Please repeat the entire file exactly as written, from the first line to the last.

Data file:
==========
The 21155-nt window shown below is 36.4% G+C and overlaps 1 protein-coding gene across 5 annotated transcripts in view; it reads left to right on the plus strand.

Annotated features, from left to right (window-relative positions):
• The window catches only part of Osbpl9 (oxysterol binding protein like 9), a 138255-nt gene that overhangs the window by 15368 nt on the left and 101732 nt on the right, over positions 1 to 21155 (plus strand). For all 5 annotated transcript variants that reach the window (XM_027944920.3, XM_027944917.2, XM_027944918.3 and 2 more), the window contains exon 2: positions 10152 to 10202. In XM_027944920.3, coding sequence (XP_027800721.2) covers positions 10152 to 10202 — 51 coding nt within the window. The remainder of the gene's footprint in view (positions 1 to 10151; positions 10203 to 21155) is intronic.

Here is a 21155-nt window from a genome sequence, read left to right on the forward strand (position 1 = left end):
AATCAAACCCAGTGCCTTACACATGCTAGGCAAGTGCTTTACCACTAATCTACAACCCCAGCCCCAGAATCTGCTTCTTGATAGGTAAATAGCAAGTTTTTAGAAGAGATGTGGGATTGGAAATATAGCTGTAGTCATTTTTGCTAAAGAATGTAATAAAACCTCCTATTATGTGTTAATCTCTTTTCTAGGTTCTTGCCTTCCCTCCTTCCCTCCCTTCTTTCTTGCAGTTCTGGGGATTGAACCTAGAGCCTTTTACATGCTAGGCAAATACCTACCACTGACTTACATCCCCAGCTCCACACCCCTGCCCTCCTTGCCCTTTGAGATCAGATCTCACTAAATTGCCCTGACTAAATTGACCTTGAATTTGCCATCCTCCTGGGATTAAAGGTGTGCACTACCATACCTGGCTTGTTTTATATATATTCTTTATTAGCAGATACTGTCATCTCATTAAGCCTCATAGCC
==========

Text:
The 21155-nt window shown below is 36.4% G+C and overlaps 1 protein-coding gene across 5 annotated transcripts in view; it reads left to right on the plus strand.

Annotated features, from left to right (window-relative positions):
• The window catches only part of Osbpl9 (oxysterol binding protein like 9), a 138255-nt gene that overhangs the window by 15368 nt on the left and 101732 nt on the right, over positions 1 to 21155 (plus strand). For all 5 annotated transcript variants that reach the window (XM_027944920.3, XM_027944917.2, XM_027944918.3 and 2 more), the window contains exon 2: positions 10152 to 10202. In XM_027944920.3, coding sequence (XP_027800721.2) covers positions 10152 to 10202 — 51 coding nt within the window. The remainder of the gene's footprint in view (positions 1 to 10151; positions 10203 to 21155) is intronic.

Here is a 21155-nt window from a genome sequence, read left to right on the forward strand (position 1 = left end):
AATCAAACCCAGTGCCTTACACATGCTAGGCAAGTGCTTTACCACTAATCTACAACCCCAGCCCCAGAATCTGCTTCTTGATAGGTAAATAGCAAGTTTTTAGAAGAGATGTGGGATTGGAAATATAGCTGTAGTCATTTTTGCTAAAGAATGTAATAAAACCTCCTATTATGTGTTAATCTCTTTTCTAGGTTCTTGCCTTCCCTCCTTCCCTCCCTTCTTTCTTGCAGTTCTGGGGATTGAACCTAGAGCCTTTTACATGCTAGGCAAATACCTACCACTGACTTACATCCCCAGCTCCACACCCCTGCCCTCCTTGCCCTTTGAGATCAGATCTCACTAAATTGCCCTGACTAAATTGACCTTGAATTTGCCATCCTCCTGGGATTAAAGGTGTGCACTACCATACCTGGCTTGTTTTATATATATTCTTTATTAGCAGATACTGTCATCTCATTAAGCCTCATAGCC